The case will be appealed to the Federal Circuit — I expect the court will be willing to hear a mandamus action, but we may have to wait until a final decision of validity — something that the equitable owner Allergan has been working hard to avoid.  The sovereign immunity question is the type of threshold question decided at the IPR petition stage.  Under the statute, PTO petition decisions are not subject to appeal. However, the issues here appear to fall squarely within the exceptions noted by the Supreme Court in Cuozzo.

Allergan owned several patents that it granted to the Mohawk Tribe back in 2017.  Although the patents are quite valuable, Allergan actually paid the Mohawk Tribe to take the patents.  The scheme allowed Allergan to still exclusively control use of the underlying inventions and potentially benefit from the Sovereign Immunity given to Indian Nations within the United States.

In reviewing whether sovereign immunity applies here, the PTAB held the following:

  • There is no statutory basis for the application of Tribal Immunity in IPR proceedings.
  • There is no controlling precedent requiring the application of Tribal Immunity in IPR proceedings. (Decisions by other Federal Agencies is not controlling precedent.)
  • Granting of sovereign immunity to the States in the IPR context does not require granting of sovereign immunity to the Indian Nations.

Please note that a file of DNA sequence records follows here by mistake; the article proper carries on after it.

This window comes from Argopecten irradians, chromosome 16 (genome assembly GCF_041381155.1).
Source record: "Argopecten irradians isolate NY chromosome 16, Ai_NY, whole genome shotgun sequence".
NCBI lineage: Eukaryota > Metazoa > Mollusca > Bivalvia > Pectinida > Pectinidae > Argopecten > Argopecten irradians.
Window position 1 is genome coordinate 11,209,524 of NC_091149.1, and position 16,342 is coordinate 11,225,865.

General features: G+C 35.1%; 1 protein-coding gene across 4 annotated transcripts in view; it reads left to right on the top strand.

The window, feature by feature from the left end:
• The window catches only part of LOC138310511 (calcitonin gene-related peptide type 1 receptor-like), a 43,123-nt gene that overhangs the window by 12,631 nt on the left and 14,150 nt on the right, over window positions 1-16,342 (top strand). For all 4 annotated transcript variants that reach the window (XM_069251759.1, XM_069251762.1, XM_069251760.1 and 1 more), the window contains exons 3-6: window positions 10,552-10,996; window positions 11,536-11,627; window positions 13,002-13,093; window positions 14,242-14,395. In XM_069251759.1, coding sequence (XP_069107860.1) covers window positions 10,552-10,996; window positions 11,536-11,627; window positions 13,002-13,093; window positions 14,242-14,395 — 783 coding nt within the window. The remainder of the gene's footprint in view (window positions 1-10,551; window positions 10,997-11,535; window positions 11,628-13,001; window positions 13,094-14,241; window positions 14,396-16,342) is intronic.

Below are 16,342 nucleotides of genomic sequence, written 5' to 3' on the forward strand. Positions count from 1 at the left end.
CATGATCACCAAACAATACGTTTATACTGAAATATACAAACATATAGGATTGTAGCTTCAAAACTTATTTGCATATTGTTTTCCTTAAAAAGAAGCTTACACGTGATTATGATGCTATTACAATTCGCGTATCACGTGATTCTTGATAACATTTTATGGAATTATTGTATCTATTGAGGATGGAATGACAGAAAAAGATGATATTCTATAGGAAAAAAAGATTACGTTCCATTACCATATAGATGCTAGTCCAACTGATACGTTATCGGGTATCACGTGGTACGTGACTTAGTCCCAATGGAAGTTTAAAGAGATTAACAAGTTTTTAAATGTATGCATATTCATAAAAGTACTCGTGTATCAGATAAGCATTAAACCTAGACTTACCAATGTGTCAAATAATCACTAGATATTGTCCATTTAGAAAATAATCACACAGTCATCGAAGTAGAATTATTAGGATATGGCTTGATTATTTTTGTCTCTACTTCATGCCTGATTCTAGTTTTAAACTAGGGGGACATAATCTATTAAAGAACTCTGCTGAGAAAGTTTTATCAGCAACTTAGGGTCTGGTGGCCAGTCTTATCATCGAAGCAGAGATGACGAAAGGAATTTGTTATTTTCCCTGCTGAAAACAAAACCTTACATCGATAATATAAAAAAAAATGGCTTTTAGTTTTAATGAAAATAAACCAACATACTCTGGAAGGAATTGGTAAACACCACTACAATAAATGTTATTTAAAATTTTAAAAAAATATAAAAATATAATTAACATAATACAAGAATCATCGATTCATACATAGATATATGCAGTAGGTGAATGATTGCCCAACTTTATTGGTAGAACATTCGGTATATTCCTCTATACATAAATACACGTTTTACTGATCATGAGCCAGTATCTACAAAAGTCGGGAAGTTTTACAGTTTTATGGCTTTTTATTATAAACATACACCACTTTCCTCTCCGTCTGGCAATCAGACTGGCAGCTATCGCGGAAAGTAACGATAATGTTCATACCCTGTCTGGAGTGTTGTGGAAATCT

• Congress granted the PTO with broad IPR authority over “any patent.”
  • In IPR actions, the jurisdiction is in rem – over the patent – rather than in personam – over the patent owner.  This means that IPRs are less offensive of any immunities.
  • IPR actions are not the “type of suit” to which tribal immunity applies at common law since petitioners are not seeking anything from the tribe (only cancellation of its valuable property rights).

The collection of these legal determinations served as the PTAB’s foundation for its final decision of no immunity.

The PTAB then went on to look at the particular situation in this case – where the Mohawk Tribe is the assignee, but Allergan holds all effective rights.  After reviewing the details of the transfer, the PTAB ruled in the end that it could treat Allergan as the “patent owner.” See Speedplay, Inc. v. Bebop, Inc., 211 F.3d 1245, 1250 (Fed. Cir. 2000) (a “party that has been granted all substantial rights under the patent is considered the owner regardless of how the parties characterize the transaction that conveyed those rights.”).

I would see this case as quite different if the Mohawk Tribe had actually bought the patents or obtained them through some positive-value venture.  Here, the approach is blatant rent seeking and I am glad that the PTAB was able to work its way through.

PatCon 8 Conference in San Diego Next Week

By Jason Rantanen